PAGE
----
An early look at the new SharePoint Framework page placeholders

UPDATE 8/13/2017: As of August 11, 2017, all modern site pages also contain the PageFooter placeholder.

The original post from June 9, 2017 appears below.

We finally received some much anticipated news this week: SharePoint Framework Extensions are now available in developer preview! For a full overview of the new capabilities that are now available in your Office 365 developer tenant, I encourage you to read through the official documentation and labs here.

As someone who developed a SharePoint-hosted add-in a couple years ago that renders a custom site header and footer on every page, I was especially excited to begin playing with the new page placeholders that were available to use within Application Customizer Extensions. According to the definition of an Application Customizer Extension, they “allow developers to add script to the page, as well as access well-known HTML element placeholders and extend them with custom renderings.” The sample walkthrough shows how to render a custom header and footer using placeholders on a modern list view page.

Once you have updated your SharePoint Framework packages (in particular the Yeoman generator for SharePoint, which is now version 1.1.1 as of June 8) and scaffolded your first Application Customizer Extension, you can follow the steps in the walkthrough and see how to inject custom HTML into these page placeholders without too much effort.

I was curious to see which placeholders are available–namely if there were any others besides PageHeader and PageFooter, the two used in the sample walkthrough–and how they would look. I tested the walkthrough code on each of the modern page experiences:

  1. Modern library view page
  2. Modern list view page
  3. Modern Site Contents page
  4. Modern page in SitePages library

For experiences 1-3, I saw the same results in my console:

The “defined” clientSidePlaceholders were:

  • DialogContainer (I haven’t been able to successfully find or use this one anywhere yet)
  • PageHeader
  • PageFooter

After the onRender() method was called, the “available” placeholders were:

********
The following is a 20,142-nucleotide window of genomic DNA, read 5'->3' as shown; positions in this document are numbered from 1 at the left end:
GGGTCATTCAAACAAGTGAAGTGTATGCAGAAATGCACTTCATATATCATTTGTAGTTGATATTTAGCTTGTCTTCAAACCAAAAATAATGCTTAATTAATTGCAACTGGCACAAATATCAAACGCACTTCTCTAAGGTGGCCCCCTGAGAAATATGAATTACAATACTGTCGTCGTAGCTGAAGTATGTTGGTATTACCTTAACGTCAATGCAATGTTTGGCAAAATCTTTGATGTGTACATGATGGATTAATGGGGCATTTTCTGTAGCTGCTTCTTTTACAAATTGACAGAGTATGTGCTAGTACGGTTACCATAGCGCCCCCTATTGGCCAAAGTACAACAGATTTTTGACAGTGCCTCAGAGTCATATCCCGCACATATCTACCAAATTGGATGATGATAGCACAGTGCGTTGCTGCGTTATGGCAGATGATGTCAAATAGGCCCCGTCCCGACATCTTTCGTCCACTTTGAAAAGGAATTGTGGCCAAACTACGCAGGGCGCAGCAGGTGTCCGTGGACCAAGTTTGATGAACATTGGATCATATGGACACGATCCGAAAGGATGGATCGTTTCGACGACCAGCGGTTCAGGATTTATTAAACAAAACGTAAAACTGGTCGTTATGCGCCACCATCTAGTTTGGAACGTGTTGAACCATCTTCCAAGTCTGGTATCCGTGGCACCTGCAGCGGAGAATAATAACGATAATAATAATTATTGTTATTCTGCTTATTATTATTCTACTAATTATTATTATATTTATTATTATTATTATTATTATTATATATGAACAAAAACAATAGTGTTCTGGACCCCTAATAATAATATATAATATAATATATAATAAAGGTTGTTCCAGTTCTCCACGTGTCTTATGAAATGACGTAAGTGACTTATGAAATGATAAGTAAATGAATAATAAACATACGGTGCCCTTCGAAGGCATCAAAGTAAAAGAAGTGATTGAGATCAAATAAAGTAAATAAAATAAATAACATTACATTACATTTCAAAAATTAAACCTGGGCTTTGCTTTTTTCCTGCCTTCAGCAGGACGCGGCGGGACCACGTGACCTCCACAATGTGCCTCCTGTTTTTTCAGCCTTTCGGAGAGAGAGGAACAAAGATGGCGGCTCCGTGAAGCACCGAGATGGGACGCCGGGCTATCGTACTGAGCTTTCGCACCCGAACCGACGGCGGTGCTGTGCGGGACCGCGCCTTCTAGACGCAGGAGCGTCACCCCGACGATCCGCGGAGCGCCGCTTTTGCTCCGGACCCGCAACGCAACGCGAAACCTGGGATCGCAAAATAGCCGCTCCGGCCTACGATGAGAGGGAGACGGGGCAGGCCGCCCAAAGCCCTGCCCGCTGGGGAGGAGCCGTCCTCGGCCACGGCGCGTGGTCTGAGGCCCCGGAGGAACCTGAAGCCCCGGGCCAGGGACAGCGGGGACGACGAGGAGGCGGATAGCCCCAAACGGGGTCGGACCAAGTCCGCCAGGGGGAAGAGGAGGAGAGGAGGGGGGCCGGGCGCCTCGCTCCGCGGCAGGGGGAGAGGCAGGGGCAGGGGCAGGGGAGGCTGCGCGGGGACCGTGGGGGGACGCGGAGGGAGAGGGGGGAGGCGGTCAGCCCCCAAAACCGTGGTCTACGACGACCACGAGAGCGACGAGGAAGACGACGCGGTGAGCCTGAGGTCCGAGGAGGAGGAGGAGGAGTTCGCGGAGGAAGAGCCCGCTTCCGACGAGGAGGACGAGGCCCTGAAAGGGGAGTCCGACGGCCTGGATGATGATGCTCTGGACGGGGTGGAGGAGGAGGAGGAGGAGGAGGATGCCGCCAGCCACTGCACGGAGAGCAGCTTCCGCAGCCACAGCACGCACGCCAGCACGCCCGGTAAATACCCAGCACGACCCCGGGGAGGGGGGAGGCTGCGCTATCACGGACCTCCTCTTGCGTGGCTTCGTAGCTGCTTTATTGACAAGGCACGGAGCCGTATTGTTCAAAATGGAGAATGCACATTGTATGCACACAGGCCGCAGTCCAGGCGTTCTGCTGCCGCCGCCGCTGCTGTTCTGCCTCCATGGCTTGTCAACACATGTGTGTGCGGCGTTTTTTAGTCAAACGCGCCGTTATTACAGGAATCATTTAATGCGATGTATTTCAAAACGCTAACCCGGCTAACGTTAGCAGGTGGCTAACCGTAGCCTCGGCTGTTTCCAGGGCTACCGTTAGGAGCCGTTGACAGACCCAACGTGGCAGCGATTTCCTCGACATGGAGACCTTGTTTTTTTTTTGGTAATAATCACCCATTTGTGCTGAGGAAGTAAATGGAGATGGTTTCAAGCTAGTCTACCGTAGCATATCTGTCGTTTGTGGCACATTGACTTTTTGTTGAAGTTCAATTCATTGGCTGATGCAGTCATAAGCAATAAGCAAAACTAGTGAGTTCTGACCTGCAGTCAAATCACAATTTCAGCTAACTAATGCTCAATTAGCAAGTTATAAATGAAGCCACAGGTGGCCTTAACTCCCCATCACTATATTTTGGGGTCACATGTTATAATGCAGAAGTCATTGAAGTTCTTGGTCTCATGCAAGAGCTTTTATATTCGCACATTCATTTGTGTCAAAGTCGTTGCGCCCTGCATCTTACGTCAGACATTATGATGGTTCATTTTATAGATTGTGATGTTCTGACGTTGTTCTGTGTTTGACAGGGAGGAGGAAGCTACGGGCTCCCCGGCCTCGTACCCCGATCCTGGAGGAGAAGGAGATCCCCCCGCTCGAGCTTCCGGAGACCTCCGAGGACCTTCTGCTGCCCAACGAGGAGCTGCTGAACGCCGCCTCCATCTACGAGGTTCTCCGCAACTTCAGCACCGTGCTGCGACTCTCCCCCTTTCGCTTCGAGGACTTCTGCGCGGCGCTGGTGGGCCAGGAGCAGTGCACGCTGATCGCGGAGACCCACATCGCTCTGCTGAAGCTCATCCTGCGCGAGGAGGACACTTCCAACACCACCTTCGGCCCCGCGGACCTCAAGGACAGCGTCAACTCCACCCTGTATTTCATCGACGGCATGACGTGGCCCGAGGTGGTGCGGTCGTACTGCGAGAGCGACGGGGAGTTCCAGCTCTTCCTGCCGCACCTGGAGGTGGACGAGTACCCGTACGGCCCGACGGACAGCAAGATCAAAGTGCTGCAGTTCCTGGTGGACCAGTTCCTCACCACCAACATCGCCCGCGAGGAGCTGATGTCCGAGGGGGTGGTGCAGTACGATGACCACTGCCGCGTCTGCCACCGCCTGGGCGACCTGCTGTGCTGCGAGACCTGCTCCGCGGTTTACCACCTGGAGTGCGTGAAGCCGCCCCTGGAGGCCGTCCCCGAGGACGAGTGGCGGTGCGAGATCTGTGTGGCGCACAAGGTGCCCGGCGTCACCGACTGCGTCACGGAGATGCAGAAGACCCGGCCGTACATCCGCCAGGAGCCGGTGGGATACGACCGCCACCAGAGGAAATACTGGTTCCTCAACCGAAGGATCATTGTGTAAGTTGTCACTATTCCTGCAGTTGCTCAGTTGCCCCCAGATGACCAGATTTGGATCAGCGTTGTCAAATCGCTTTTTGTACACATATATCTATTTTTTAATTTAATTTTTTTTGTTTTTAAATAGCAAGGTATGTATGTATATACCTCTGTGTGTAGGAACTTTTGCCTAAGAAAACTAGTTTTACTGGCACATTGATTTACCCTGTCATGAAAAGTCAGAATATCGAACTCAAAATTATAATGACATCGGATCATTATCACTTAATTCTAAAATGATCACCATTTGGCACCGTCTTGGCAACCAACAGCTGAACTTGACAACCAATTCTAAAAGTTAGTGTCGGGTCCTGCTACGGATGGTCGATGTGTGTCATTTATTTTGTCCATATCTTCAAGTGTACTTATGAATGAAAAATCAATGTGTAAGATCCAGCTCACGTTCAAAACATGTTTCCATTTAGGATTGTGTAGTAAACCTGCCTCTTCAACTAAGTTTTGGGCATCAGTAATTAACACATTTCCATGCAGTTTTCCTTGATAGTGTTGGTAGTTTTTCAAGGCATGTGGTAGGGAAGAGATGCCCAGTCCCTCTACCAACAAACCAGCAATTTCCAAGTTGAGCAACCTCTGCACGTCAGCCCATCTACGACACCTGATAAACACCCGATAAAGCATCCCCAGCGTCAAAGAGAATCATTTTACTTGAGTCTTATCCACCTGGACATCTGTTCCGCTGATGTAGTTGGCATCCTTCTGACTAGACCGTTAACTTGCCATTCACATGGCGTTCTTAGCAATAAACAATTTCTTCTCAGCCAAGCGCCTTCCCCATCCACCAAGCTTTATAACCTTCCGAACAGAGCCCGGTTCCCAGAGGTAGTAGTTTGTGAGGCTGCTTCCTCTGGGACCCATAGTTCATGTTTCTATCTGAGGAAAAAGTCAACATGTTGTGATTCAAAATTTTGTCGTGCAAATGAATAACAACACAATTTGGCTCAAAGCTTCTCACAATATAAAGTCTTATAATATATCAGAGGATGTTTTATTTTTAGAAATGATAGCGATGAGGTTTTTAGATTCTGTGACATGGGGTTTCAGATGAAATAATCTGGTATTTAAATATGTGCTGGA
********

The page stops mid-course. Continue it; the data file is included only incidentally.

• PageHeader
  • PageFooter

Consequently, the header and footer rendered properly on each of these page types as shown in the walkthrough (modern library view shown below, the others looked exactly the same):

However, for a modern page in the SitePages library, my console showed something a little different:

For whatever reason, modern site pages do not appear to contain a PageFooter placeholder. As you can see, only the PageHeader rendered on this page:

(8/13/2017) NOTE: All modern site pages now also contain the PageFooter placeholder.

This may be intentional and by design or it may be subject to change in the future. There will no doubt be many updates, fixes, and enhancements to page placeholders, Application Customizer Extensions, and the SharePoint Framework in general over the weeks and months ahead.

Going back to my blog post from 2015, the advent of modern page experiences in SharePoint Online has produced some new challenges to overcome if your objective is to apply a custom header and footer across all pages in a SharePoint Online site as things stand today:

  • My SharePoint-hosted add-in solution from 2015 uses customization techniques (e.g., user custom actions that inject JavaScript on every page) that are not supported in modern page experiences.
  • SharePoint Framework Application Customizer Extensions only work on modern page experiences (and as seen above, modern site pages do not currently contain a PageFooter placeholder).

The story here will no doubt evolve and improve as time goes on and I will continue to post updates as these changes take place. In the meantime, I encourage you to follow this frequently updated guidance on how to customize the modern experiences in SharePoint Online and keep a close eye on the official SharePoint Framework documentation.